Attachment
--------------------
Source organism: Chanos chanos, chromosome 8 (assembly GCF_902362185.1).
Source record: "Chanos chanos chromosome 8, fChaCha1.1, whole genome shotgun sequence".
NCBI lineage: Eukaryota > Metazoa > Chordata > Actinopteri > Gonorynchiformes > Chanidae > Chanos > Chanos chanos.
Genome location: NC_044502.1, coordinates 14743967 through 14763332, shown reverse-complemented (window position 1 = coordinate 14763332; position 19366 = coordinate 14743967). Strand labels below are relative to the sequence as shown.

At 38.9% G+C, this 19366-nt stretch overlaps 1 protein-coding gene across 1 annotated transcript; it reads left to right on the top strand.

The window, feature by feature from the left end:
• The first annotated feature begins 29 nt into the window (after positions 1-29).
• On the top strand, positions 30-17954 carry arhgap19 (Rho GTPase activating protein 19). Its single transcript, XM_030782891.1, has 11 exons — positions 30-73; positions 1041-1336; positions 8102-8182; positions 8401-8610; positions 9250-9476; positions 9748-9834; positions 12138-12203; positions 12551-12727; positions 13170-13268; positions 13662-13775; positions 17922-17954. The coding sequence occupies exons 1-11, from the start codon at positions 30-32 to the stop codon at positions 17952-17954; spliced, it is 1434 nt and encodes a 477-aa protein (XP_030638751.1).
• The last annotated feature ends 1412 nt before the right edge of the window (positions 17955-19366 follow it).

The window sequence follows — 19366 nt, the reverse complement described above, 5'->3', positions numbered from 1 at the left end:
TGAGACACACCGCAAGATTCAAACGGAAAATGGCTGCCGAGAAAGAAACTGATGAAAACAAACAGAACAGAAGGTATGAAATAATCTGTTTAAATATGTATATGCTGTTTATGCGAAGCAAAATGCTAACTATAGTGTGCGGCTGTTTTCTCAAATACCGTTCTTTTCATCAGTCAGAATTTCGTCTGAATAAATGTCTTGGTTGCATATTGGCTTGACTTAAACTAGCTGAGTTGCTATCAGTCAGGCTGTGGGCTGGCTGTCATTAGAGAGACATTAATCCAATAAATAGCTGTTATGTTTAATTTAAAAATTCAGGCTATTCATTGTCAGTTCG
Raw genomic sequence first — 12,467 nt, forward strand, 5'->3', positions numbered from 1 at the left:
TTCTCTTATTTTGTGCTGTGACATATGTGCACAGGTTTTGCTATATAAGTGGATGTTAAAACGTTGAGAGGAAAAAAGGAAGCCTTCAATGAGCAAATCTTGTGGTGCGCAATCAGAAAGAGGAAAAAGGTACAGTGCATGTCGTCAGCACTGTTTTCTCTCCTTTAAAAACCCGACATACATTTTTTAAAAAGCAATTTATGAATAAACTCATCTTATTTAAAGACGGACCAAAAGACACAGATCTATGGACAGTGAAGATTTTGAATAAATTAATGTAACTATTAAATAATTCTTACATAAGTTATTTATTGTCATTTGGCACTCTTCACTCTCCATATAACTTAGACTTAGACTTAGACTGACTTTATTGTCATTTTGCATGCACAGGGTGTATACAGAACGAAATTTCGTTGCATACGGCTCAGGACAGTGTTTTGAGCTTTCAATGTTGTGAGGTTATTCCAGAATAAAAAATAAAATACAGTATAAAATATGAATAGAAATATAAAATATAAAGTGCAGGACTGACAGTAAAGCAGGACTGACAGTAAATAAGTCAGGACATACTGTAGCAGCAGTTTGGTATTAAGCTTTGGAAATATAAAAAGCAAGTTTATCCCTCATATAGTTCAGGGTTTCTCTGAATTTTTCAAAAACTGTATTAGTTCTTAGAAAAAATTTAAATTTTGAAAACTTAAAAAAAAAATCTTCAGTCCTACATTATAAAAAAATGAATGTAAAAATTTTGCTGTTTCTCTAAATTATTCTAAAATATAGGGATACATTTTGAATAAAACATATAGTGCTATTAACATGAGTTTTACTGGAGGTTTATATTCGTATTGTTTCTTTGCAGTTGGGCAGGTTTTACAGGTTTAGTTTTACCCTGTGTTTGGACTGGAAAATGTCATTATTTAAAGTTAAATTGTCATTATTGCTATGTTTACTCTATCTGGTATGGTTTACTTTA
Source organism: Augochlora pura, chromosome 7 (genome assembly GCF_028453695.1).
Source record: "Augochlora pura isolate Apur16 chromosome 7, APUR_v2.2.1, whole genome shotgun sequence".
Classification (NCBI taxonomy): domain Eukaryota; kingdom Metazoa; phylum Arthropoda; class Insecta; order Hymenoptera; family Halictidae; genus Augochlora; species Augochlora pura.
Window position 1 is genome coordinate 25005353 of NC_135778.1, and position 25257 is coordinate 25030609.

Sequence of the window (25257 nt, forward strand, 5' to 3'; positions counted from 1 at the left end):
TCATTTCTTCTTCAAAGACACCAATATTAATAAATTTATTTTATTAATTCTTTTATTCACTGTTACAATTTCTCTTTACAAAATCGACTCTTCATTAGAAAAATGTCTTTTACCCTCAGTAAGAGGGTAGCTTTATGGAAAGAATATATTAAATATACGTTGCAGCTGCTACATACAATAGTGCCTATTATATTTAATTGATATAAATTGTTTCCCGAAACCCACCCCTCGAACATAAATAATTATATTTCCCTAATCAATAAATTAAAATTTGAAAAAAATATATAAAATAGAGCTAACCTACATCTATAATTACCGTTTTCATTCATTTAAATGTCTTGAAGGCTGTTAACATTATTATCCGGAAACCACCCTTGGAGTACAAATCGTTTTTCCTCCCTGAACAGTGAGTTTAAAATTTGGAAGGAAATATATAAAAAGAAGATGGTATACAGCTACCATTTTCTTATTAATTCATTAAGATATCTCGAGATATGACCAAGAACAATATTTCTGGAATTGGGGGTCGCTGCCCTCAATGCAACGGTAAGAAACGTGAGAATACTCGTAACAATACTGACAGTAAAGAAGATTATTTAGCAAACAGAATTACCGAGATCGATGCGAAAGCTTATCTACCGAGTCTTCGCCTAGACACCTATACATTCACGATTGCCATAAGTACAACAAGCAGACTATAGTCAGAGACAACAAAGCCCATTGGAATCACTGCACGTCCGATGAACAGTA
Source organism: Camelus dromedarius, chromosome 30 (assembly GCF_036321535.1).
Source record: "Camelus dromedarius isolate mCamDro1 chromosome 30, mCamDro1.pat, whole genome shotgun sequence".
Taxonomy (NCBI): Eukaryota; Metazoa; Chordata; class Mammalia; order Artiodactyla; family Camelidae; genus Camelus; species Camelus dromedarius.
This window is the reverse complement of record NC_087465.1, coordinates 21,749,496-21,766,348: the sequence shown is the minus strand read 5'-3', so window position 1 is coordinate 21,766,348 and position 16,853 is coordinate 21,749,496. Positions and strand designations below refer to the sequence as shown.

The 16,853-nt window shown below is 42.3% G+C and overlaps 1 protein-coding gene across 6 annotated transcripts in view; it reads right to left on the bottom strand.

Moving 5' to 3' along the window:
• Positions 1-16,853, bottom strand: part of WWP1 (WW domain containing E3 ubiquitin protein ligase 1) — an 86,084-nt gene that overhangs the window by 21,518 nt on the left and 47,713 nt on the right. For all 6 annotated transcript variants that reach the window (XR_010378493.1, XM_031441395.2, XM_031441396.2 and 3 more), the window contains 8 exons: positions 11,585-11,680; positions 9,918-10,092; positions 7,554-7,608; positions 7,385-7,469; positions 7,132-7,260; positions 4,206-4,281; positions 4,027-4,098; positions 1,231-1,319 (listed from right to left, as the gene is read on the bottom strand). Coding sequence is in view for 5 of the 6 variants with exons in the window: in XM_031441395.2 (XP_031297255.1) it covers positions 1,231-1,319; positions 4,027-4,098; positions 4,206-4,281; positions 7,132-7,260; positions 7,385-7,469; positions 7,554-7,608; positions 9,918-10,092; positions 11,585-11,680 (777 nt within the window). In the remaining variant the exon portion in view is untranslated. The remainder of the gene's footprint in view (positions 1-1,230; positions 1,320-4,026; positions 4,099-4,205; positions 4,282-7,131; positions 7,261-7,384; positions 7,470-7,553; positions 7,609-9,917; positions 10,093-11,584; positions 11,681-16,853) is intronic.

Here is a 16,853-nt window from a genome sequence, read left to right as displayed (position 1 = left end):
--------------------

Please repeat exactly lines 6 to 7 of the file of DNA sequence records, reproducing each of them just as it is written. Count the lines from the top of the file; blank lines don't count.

The window, feature by feature from the left end:
• The first annotated feature begins 29 nt into the window (after positions 1-29).